This lovestruck 99-year-old walks 6 miles every day to visit his wife.

Luther Younger is a testament to the power of true love.

Luther’s wife Waverlee was diagnosed with a brain tumor several years ago and occasionally spends time at the local hospital receiving treatment.

While she’s away, Luther walks three miles each way from their home in Rochester, New York to spend time with her.


"I got a wife. I don't want to wait on the bus. I want to go up there to see my wife," he said during an interview.

A former Marine and Vietnam veteran, Luther says he often turns down rides to and from the hospital, much to the chagrin of his other family members. But that determination has made him into a viral sensation.

"She's the best cup of tea I ever had," he said of his wife. "She would come in and kiss me and say baby and feed me in the bed and this is what I need right here."

His daughter created a GoFundMe campaign to help pay for her mother’s medical bills -- and to pay for occasional rides home for her dad -- even if he’s unlikely to take her up on that offer.

"People tell me to act my age — yeah, right. They're jealous because I don't drink, I don't smoke, because it's no good. I wouldn't be here [if I did]," he told CBS in an interview.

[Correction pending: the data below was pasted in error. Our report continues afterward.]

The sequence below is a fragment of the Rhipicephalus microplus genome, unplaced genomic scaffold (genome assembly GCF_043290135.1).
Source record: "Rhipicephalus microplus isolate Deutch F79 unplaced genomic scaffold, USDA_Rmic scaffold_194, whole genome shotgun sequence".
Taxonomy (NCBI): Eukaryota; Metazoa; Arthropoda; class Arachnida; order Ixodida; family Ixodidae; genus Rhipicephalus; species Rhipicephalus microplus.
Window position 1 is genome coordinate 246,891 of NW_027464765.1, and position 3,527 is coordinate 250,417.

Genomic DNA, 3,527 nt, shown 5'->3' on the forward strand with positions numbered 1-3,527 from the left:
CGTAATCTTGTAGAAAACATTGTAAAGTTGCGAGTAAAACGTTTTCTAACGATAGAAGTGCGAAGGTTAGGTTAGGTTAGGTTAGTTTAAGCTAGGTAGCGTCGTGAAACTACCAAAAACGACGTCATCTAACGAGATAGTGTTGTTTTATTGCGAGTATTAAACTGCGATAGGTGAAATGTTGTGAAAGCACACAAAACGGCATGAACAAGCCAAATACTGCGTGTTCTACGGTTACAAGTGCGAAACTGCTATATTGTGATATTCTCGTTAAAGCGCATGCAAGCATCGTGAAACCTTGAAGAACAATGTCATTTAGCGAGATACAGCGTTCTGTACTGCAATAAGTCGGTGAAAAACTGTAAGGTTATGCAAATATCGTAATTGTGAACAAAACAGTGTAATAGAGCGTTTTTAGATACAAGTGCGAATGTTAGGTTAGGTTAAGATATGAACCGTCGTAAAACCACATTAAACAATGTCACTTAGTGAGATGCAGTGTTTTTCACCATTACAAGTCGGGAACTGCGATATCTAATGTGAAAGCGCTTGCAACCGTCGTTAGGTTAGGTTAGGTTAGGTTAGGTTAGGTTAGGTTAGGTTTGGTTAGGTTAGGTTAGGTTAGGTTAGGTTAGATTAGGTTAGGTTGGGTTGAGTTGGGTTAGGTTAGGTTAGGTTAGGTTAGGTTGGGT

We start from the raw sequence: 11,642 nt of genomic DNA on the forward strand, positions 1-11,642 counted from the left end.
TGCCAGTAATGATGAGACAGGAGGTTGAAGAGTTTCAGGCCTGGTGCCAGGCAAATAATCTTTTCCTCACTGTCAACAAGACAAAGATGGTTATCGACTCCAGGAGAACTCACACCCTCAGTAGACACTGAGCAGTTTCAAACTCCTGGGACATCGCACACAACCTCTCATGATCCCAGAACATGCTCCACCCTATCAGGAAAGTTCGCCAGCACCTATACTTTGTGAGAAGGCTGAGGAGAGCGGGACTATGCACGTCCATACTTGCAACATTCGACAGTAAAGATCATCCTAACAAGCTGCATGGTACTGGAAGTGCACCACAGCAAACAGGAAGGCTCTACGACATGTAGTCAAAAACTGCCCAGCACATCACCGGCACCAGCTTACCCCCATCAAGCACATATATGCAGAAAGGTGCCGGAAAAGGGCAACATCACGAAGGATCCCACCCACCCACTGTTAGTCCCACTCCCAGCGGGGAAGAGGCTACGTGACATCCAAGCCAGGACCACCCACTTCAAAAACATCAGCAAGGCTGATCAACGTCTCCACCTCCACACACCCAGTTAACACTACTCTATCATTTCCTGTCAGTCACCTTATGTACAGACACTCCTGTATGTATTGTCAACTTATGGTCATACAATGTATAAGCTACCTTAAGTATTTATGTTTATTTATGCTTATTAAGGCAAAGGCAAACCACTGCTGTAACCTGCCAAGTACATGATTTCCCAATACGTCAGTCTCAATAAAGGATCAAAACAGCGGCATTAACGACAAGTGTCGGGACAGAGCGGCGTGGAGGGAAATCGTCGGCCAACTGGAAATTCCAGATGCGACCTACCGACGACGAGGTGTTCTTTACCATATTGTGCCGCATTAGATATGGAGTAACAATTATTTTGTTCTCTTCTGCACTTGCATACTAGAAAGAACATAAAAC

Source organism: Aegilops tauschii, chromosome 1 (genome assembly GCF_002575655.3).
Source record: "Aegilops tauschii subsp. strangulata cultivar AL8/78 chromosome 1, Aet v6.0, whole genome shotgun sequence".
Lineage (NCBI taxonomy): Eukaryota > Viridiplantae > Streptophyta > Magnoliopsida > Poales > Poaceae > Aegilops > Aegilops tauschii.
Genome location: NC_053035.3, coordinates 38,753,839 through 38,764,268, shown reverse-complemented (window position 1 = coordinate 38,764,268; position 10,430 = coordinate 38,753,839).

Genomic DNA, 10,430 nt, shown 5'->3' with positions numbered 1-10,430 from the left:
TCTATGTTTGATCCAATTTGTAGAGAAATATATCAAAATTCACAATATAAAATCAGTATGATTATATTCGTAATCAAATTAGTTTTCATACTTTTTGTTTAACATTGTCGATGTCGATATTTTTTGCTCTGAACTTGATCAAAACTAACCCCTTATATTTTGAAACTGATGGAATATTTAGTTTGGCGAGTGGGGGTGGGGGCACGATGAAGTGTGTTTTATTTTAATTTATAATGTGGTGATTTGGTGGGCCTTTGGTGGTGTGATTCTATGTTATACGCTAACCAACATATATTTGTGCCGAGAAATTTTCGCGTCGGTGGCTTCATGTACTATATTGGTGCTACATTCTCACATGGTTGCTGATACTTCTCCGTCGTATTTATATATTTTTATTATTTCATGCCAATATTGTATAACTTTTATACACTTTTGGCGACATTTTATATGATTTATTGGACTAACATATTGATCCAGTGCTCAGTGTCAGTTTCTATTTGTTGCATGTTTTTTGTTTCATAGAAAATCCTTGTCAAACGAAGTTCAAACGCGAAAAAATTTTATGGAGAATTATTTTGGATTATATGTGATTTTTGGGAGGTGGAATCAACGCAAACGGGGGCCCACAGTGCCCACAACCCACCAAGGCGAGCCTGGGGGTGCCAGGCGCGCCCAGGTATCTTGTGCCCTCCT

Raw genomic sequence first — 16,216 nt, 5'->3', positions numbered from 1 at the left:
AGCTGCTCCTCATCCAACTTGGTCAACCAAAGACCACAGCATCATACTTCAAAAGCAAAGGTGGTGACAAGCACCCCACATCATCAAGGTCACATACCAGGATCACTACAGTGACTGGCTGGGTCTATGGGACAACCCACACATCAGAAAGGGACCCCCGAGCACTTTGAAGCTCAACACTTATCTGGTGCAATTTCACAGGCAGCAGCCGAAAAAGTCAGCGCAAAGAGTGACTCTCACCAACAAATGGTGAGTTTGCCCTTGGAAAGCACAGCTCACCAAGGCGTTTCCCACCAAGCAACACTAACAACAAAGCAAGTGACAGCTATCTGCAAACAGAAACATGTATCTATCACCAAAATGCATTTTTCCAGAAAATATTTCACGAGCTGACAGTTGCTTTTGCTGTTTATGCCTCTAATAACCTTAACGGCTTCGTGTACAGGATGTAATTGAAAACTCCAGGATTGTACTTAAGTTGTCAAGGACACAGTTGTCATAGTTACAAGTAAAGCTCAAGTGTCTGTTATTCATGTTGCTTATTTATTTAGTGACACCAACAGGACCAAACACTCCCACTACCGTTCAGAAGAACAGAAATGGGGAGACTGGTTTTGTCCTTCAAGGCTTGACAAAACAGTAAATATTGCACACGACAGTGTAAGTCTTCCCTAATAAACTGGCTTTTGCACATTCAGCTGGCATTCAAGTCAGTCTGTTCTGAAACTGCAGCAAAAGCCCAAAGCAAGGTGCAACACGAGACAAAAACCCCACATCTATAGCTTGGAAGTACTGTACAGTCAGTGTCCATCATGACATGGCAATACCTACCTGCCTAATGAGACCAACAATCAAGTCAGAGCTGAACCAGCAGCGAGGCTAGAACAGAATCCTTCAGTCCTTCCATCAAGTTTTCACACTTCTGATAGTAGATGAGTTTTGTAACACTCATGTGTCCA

His daughter Lutheta said her parents have moved in with her and the family so they can help take care of them. And while she's asking for financial help for her mother's medical bills, her dad's unusual determination is not one of necessity.

"I can drive him," she said. "He just doesn’t want to wait; he’s impatient."

Lutheta Younger

It’s amazing for anyone at age 99 to be alive, let alone walking that kind of distance every day. But in her story on Luther, reporter Caitlin O’Kane offered some insights into Luther’s truly unique style:

He dropped to the floor and started doing perfect pushups. Then he popped up, slung a backpack over his shoulder and said, "Let's go." He told me his daughter thinks he's too hyper, and acknowledged that he probably is.

He warned me I would have to keep up with him, and I was sure that I could. I wasn't prepared for a man in his 90s to start running, but he did — several times. I started running behind him, trying to keep up as he led the way through the suburban streets.

A few days after the story ran, Luther’s daughter reported that her mom had once again returned home from the hospital.

She still reportedly has sizable medical bills to pay, though there has been a surge of support through her crowdfunding campaign.

In the meantime, maybe her dad can slow down a bit and catch his breath, but we wouldn’t bet on it.

When "bobcat" trended on Twitter this week, no one anticipated the unreal series of events they were about to witness. The bizarre bobcat encounter was captured on a security cam video and...well...you just have to see it. (Read the following description if you want to be prepared, or skip down to the video if you want to be surprised. I promise, it's a wild ride either way.)

In a North Carolina neighborhood that looks like a present-day Pleasantville, a man carries a cup of coffee and a plate of brownies out to his car. "Good mornin!" he calls cheerfully to a neighbor jogging by. As he sets his coffee cup on the hood of the car, he says, "I need to wash my car." Well, shucks. His wife enters the camera frame on the other side of the car.